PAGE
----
It’s become a running joke for Vikings tight end Kyle Rudolph as he has watched the front office draft a newer, younger player to his position in each of the last four years. Yet each season, Rudolph remains the room’s unquestioned leader inside the building.
But as Rudolph, one of the longest-tenured Vikings players, enters his age 29 season in the final year of his contract, there remains speculation about the team’s long-term outlook at tight end.
During an interview on our Access Vikings podcast, former NFL scout Dan Hatman outlined some reasons why drafting another tight end, perhaps before the fifth or sixth round this time, is a possibility. With newly-hired assistant head coach Gary Kubiak influencing the offense, more tight ends could be involved.
“I know [coordinator Kevin] Stefanski is coming up inside the system and obviously they’re marrying all these [concepts] together that they all think are best practice,” Hatman said. “But there was a lot of 12 personnel — two tight ends — leveraged by Kubiak and people that come from that line of thinking.”
“I think they’d like to have two guys they consistently trust out there no matter what,” Hatman continued, “and the ability to pivot to three receivers and one tight end if injuries or whatever else happens. Would not be surprised in the slightest to see them again dip into that talent pool, give themselves a 2019 option for two receivers and give themselves future flexibility. Let’s say someone comes up, does a phenomenal job and maybe the market is really robust for Rudolph, and if the dollars just don’t make sense you could be in position to move forward without hurting yourself.”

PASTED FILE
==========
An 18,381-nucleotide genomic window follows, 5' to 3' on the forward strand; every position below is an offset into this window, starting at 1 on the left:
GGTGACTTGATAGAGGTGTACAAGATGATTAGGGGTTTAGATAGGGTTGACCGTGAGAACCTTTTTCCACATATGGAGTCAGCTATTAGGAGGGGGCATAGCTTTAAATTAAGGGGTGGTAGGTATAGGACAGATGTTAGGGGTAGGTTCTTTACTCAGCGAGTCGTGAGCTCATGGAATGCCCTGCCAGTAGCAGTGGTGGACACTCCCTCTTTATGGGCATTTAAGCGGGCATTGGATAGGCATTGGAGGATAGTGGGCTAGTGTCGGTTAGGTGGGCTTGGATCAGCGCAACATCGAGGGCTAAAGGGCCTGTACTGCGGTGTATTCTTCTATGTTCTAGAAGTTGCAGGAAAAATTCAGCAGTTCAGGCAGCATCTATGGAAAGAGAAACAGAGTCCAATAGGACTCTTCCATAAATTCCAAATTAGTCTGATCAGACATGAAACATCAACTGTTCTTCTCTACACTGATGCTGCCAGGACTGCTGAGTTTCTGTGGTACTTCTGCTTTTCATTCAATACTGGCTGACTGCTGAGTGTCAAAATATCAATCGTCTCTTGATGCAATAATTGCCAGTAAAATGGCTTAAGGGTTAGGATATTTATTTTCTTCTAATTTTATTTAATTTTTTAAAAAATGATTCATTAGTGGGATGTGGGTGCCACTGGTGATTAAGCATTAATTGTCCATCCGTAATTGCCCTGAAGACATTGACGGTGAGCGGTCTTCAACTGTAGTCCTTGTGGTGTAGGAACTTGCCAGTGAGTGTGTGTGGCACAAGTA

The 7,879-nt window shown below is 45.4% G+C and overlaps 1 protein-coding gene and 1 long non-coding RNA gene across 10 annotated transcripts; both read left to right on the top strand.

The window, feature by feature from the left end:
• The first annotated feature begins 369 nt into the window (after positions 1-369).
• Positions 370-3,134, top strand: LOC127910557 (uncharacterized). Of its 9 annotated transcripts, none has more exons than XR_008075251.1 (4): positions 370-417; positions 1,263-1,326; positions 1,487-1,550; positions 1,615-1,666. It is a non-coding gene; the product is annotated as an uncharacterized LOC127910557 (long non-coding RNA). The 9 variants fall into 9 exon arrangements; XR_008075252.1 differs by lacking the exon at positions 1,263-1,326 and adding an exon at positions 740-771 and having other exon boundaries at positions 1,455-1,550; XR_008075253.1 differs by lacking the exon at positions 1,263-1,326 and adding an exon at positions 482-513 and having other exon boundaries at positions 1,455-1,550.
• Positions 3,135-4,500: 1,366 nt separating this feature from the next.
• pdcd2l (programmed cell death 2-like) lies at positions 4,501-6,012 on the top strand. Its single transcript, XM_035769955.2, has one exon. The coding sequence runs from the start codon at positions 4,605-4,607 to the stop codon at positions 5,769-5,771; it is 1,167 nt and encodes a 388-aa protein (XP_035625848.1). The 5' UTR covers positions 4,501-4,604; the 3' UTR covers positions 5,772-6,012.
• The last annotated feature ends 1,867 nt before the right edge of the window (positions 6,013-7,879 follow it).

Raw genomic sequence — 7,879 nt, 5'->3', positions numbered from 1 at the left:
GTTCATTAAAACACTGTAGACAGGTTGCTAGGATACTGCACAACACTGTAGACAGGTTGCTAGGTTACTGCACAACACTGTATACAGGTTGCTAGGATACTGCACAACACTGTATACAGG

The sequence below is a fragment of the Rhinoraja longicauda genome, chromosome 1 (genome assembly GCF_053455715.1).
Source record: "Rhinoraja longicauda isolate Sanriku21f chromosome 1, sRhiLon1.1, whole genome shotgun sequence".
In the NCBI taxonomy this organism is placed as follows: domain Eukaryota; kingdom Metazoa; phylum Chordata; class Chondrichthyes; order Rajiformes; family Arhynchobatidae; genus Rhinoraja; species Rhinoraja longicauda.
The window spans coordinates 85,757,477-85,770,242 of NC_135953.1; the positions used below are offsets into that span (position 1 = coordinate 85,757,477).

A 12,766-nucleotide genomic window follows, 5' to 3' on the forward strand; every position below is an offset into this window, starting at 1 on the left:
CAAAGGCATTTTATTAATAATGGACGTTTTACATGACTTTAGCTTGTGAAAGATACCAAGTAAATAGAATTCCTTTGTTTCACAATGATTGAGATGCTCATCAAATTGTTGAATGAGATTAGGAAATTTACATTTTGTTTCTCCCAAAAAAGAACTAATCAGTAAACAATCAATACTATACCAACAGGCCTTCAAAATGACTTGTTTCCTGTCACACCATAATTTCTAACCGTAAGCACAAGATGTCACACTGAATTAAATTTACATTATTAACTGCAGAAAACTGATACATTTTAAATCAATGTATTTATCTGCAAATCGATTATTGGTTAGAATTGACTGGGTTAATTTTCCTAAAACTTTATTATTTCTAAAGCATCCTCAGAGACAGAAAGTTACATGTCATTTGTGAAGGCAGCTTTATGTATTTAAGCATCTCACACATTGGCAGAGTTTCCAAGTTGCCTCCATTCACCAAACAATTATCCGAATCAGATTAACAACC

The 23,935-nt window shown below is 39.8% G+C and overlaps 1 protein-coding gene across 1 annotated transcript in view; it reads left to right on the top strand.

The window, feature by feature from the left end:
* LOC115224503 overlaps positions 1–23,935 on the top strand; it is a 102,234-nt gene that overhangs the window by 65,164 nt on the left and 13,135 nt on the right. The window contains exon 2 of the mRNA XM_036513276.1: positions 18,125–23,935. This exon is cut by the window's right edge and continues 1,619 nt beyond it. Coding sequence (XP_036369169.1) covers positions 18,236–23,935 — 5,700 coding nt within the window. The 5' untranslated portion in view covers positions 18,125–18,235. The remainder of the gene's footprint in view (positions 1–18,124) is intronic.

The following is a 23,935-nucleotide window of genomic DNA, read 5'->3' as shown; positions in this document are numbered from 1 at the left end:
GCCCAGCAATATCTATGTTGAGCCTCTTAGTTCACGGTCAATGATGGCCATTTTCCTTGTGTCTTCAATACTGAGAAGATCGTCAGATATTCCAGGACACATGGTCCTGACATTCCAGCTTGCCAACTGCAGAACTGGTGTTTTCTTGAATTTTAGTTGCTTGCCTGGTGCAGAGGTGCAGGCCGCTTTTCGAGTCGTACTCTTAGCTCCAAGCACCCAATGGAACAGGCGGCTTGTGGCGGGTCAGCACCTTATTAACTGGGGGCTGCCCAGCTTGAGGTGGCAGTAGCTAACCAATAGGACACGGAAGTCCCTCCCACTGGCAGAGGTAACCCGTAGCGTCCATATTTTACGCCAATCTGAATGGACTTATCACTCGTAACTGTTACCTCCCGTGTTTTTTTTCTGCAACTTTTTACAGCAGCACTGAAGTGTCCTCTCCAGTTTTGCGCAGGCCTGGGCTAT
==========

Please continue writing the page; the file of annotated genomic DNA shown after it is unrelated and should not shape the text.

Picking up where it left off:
The Vikings haven’t invested a top draft pick in a tight end since selecting Rudolph in 2011’s second round. For good reasons: since he was drafted, Rudolph ranks fourth among all NFL tight ends in touchdowns (41), fifth in games started (104), 10th in receptions (386) and 12th in yardage (3,787). The top-end production is added to the team captain’s professionalism, respect in the locker room and throughout a community in which the Rudolph family donates its time and money. He’s known as the kind of person around whom you build a locker room.
Still, Rudolph enters the final season of his contract facing uncertainty about his future in Minnesota, where his family calls home. Rudolph’s desire to stay with the Vikings doesn’t guarantee anything, so it’ll be interesting to see how a cap-strapped, and possibly cash-strapped, team proceeds. Urgency is additionally heightened with David Morgan, the Vikings’ No. 2 tight end and blocking specialist, also entering the final year of his contract. Behind them are talented, yet unproven, receiving threats in Tyler Conklin and Cole Hikutini.